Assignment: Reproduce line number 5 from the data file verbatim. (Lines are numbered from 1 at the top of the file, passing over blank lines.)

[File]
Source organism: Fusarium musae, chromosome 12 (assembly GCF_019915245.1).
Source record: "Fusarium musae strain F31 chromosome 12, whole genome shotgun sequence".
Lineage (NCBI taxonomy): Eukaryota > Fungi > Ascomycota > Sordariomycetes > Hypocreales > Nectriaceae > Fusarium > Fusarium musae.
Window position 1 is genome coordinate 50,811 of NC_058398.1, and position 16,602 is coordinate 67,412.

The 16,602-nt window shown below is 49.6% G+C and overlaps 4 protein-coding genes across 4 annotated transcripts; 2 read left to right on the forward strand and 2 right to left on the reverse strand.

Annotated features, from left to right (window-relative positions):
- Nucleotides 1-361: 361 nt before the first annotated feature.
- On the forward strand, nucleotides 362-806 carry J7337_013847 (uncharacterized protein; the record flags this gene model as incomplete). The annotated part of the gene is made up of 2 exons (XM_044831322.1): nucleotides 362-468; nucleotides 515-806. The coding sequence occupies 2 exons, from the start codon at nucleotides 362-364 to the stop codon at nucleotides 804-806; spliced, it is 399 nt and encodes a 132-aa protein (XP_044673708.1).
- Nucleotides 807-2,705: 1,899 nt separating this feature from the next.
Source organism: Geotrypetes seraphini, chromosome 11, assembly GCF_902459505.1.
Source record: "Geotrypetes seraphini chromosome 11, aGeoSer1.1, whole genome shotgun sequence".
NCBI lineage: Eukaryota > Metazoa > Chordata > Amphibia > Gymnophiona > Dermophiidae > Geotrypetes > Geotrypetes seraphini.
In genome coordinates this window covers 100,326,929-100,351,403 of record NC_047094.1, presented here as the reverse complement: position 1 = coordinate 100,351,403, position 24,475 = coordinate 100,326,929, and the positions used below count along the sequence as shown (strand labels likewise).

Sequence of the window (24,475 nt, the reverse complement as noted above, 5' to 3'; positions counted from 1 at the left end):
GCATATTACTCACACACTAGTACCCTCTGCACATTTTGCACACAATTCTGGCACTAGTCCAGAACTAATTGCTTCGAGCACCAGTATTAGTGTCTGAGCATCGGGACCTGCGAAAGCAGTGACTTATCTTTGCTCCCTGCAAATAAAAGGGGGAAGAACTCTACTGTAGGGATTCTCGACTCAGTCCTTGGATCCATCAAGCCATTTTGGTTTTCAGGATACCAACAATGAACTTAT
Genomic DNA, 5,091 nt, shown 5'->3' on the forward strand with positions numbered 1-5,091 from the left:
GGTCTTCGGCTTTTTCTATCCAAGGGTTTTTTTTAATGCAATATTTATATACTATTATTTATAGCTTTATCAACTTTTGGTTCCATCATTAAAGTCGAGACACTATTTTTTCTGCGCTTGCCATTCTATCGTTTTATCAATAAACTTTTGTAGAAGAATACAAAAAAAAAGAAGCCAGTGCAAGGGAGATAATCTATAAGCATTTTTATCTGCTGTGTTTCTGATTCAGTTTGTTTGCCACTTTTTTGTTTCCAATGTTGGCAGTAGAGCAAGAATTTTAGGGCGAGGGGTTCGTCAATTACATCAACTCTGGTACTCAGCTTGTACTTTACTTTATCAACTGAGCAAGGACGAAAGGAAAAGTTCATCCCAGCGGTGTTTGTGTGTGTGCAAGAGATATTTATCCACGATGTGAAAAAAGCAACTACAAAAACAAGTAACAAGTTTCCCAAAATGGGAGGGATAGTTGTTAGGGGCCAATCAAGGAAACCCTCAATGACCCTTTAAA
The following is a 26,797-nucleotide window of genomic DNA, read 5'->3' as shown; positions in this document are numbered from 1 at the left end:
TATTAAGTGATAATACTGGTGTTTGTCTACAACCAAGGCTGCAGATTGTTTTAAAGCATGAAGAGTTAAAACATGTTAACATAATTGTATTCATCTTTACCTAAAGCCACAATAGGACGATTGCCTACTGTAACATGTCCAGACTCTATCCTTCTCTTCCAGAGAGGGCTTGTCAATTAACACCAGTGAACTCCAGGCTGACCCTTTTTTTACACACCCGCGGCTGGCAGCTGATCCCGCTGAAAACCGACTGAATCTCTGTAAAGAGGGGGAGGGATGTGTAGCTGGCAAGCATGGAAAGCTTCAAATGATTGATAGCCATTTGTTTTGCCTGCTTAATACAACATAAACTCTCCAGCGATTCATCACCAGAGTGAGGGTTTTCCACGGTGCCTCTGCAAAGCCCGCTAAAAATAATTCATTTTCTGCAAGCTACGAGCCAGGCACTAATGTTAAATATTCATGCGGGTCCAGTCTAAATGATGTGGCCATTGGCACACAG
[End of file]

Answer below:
The 16,602-nt window shown below is 49.6% G+C and overlaps 4 protein-coding genes across 4 annotated transcripts; 2 read left to right on the forward strand and 2 right to left on the reverse strand.